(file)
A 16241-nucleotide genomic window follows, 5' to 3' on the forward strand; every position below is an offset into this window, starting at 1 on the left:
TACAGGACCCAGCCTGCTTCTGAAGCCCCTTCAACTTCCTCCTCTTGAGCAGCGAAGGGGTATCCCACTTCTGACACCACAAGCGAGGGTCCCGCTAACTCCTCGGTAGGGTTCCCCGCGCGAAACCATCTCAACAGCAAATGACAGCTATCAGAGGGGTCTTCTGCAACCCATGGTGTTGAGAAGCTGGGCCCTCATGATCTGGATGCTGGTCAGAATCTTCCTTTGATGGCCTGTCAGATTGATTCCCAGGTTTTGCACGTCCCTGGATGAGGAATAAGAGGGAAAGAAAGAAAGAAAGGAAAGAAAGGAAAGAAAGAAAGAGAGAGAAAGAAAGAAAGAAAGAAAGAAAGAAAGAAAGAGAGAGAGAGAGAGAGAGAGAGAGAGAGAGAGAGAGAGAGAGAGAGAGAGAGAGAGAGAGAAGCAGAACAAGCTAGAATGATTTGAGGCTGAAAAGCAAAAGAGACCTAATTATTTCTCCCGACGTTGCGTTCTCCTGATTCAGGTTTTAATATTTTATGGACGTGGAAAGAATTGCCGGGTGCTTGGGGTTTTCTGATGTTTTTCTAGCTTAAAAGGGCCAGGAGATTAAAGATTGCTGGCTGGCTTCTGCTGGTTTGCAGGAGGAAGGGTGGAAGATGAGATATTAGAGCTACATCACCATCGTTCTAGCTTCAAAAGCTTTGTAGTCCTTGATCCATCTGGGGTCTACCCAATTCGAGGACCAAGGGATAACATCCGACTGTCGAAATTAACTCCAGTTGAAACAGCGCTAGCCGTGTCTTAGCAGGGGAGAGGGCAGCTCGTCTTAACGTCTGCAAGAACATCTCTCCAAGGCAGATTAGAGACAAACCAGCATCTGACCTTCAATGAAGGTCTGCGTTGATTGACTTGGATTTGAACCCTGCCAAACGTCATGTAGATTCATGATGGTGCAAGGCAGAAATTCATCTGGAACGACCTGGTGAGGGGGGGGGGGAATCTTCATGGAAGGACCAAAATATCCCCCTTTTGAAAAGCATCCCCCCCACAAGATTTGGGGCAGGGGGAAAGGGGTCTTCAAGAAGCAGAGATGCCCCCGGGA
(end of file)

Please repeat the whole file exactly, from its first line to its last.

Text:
A 16241-nucleotide genomic window follows, 5' to 3' on the forward strand; every position below is an offset into this window, starting at 1 on the left:
TACAGGACCCAGCCTGCTTCTGAAGCCCCTTCAACTTCCTCCTCTTGAGCAGCGAAGGGGTATCCCACTTCTGACACCACAAGCGAGGGTCCCGCTAACTCCTCGGTAGGGTTCCCCGCGCGAAACCATCTCAACAGCAAATGACAGCTATCAGAGGGGTCTTCTGCAACCCATGGTGTTGAGAAGCTGGGCCCTCATGATCTGGATGCTGGTCAGAATCTTCCTTTGATGGCCTGTCAGATTGATTCCCAGGTTTTGCACGTCCCTGGATGAGGAATAAGAGGGAAAGAAAGAAAGAAAGGAAAGAAAGGAAAGAAAGAAAGAGAGAGAAAGAAAGAAAGAAAGAAAGAAAGAAAGAAAGAGAGAGAGAGAGAGAGAGAGAGAGAGAGAGAGAGAGAGAGAGAGAGAGAGAGAGAGAGAGAAGCAGAACAAGCTAGAATGATTTGAGGCTGAAAAGCAAAAGAGACCTAATTATTTCTCCCGACGTTGCGTTCTCCTGATTCAGGTTTTAATATTTTATGGACGTGGAAAGAATTGCCGGGTGCTTGGGGTTTTCTGATGTTTTTCTAGCTTAAAAGGGCCAGGAGATTAAAGATTGCTGGCTGGCTTCTGCTGGTTTGCAGGAGGAAGGGTGGAAGATGAGATATTAGAGCTACATCACCATCGTTCTAGCTTCAAAAGCTTTGTAGTCCTTGATCCATCTGGGGTCTACCCAATTCGAGGACCAAGGGATAACATCCGACTGTCGAAATTAACTCCAGTTGAAACAGCGCTAGCCGTGTCTTAGCAGGGGAGAGGGCAGCTCGTCTTAACGTCTGCAAGAACATCTCTCCAAGGCAGATTAGAGACAAACCAGCATCTGACCTTCAATGAAGGTCTGCGTTGATTGACTTGGATTTGAACCCTGCCAAACGTCATGTAGATTCATGATGGTGCAAGGCAGAAATTCATCTGGAACGACCTGGTGAGGGGGGGGGGGAATCTTCATGGAAGGACCAAAATATCCCCCTTTTGAAAAGCATCCCCCCCACAAGATTTGGGGCAGGGGGAAAGGGGTCTTCAAGAAGCAGAGATGCCCCCGGGA